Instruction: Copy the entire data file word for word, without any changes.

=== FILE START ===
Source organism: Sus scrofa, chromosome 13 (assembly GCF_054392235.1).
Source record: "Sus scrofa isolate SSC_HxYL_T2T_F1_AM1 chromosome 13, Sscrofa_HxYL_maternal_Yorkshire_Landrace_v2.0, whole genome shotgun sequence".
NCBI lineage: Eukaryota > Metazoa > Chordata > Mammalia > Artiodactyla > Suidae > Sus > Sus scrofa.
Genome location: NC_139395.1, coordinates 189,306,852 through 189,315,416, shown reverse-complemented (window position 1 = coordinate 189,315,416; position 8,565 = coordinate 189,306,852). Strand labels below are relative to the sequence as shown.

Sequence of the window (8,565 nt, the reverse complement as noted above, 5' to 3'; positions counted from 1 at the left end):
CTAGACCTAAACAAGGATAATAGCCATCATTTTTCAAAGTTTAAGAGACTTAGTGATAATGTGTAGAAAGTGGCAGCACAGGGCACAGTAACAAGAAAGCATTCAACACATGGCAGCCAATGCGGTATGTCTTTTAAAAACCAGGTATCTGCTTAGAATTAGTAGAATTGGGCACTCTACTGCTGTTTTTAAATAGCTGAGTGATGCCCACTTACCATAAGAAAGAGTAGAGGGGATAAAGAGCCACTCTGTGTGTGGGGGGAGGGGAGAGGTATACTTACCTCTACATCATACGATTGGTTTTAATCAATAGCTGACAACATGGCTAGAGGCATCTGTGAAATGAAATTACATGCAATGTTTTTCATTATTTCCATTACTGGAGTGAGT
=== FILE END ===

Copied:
Source organism: Sus scrofa, chromosome 13 (assembly GCF_054392235.1).
Source record: "Sus scrofa isolate SSC_HxYL_T2T_F1_AM1 chromosome 13, Sscrofa_HxYL_maternal_Yorkshire_Landrace_v2.0, whole genome shotgun sequence".
NCBI lineage: Eukaryota > Metazoa > Chordata > Mammalia > Artiodactyla > Suidae > Sus > Sus scrofa.
Genome location: NC_139395.1, coordinates 189,306,852 through 189,315,416, shown reverse-complemented (window position 1 = coordinate 189,315,416; position 8,565 = coordinate 189,306,852). Strand labels below are relative to the sequence as shown.

Sequence of the window (8,565 nt, the reverse complement as noted above, 5' to 3'; positions counted from 1 at the left end):
CTAGACCTAAACAAGGATAATAGCCATCATTTTTCAAAGTTTAAGAGACTTAGTGATAATGTGTAGAAAGTGGCAGCACAGGGCACAGTAACAAGAAAGCATTCAACACATGGCAGCCAATGCGGTATGTCTTTTAAAAACCAGGTATCTGCTTAGAATTAGTAGAATTGGGCACTCTACTGCTGTTTTTAAATAGCTGAGTGATGCCCACTTACCATAAGAAAGAGTAGAGGGGATAAAGAGCCACTCTGTGTGTGGGGGGAGGGGAGAGGTATACTTACCTCTACATCATACGATTGGTTTTAATCAATAGCTGACAACATGGCTAGAGGCATCTGTGAAATGAAATTACATGCAATGTTTTTCATTATTTCCATTACTGGAGTGAGT